SAN FRANCISCO (Reuters) - California's Senate approved on Friday the main bill in a state budget package aimed at closing a $15.7 billion gap after the chamber's Democratic leader said his caucus would advance it despite Democratic Governor Jerry Brown's opposition.
The bill now goes to the Democratic-led state Assembly for a vote later on Friday.
The Senate's Republican minority opposed the bill. Republicans in the Assembly also oppose it but lack the votes to block the chamber's Democrats from approving it and sending it to Brown.
The governor and the legislature's Democratic leaders are at odds over how much spending to cut from programs providing services to California's neediest to help balance the state's books.
Democratic lawmakers have sought to limit the cuts, while Brown has stood by his plan for deep cuts and recently urged them to support an overhaul of the state's welfare system.
Before the Senate vote, Senate President pro Tempore Darrell Steinberg said in a videotaped statement the key budget bill would clear his chamber to meet the Legislature's midnight deadline for a spending plan.
An aide to a top Assembly Democrat said that chamber would also vote to meet the deadline.
Steinberg said he aimed to press on with talks with Brown in coming days to reach a consensus spending plan before the July 1 start of the new fiscal year.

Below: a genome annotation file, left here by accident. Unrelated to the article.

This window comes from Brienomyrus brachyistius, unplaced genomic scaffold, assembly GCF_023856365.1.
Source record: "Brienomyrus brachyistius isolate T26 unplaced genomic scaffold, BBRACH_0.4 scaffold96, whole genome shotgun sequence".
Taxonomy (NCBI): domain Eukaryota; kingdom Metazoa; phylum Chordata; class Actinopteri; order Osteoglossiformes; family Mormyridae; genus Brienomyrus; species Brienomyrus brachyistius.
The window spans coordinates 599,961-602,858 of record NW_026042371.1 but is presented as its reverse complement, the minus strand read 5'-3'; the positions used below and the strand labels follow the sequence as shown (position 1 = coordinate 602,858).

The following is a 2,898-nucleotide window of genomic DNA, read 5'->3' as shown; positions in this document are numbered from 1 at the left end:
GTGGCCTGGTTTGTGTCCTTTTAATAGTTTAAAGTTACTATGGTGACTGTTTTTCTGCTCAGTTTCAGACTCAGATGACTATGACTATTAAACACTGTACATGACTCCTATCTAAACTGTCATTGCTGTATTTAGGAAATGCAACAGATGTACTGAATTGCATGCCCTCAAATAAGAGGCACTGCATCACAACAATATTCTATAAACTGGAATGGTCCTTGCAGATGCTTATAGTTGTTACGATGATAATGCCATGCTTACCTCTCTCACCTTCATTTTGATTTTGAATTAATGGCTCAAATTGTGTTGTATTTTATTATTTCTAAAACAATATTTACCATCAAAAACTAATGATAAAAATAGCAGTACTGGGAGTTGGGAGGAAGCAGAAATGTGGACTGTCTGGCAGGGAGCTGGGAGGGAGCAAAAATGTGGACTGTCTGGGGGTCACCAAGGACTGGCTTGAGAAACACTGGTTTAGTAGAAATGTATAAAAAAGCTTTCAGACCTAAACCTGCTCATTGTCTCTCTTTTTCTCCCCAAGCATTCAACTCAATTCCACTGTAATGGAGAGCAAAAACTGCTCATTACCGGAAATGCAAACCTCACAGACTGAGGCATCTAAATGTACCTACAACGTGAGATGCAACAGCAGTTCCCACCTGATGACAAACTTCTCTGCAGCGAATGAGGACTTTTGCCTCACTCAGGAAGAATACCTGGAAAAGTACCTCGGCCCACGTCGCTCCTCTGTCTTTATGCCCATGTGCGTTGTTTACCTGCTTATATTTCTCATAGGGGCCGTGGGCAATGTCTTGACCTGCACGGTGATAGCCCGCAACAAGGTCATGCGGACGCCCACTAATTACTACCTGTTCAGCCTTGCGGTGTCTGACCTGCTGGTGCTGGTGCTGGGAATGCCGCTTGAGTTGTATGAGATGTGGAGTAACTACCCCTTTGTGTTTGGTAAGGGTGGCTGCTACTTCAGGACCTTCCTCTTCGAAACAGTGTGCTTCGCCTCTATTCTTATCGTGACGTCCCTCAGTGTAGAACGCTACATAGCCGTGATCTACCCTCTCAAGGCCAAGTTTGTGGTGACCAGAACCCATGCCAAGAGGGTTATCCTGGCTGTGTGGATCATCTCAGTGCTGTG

Despite their differences, Brown and Democratic lawmakers support the budget plan's proposal for raising new revenue to help close the state's shortfall and bolster the state's finances in coming years.
That revenue relies on voters in November approving a ballot measure to increase the state sales tax and income tax rates for wealthy taxpayers.
California's governor is technically required to sign a plan balancing the budget before start of the new fiscal year, but the state has a long history of its leaders engaging in protracted budget battles and missing deadlines for spending plans.
Brown last year vetoed a spending approved by Democrats, saying it was not a truly balanced budget. The two sides resolved their differences, allowing Brown to sign California's budget before the start of the current fiscal year.
Brown's office was not immediately available to comment on the Senate's vote.
(Reporting by Jim Christie; Editing by Peter Cooney)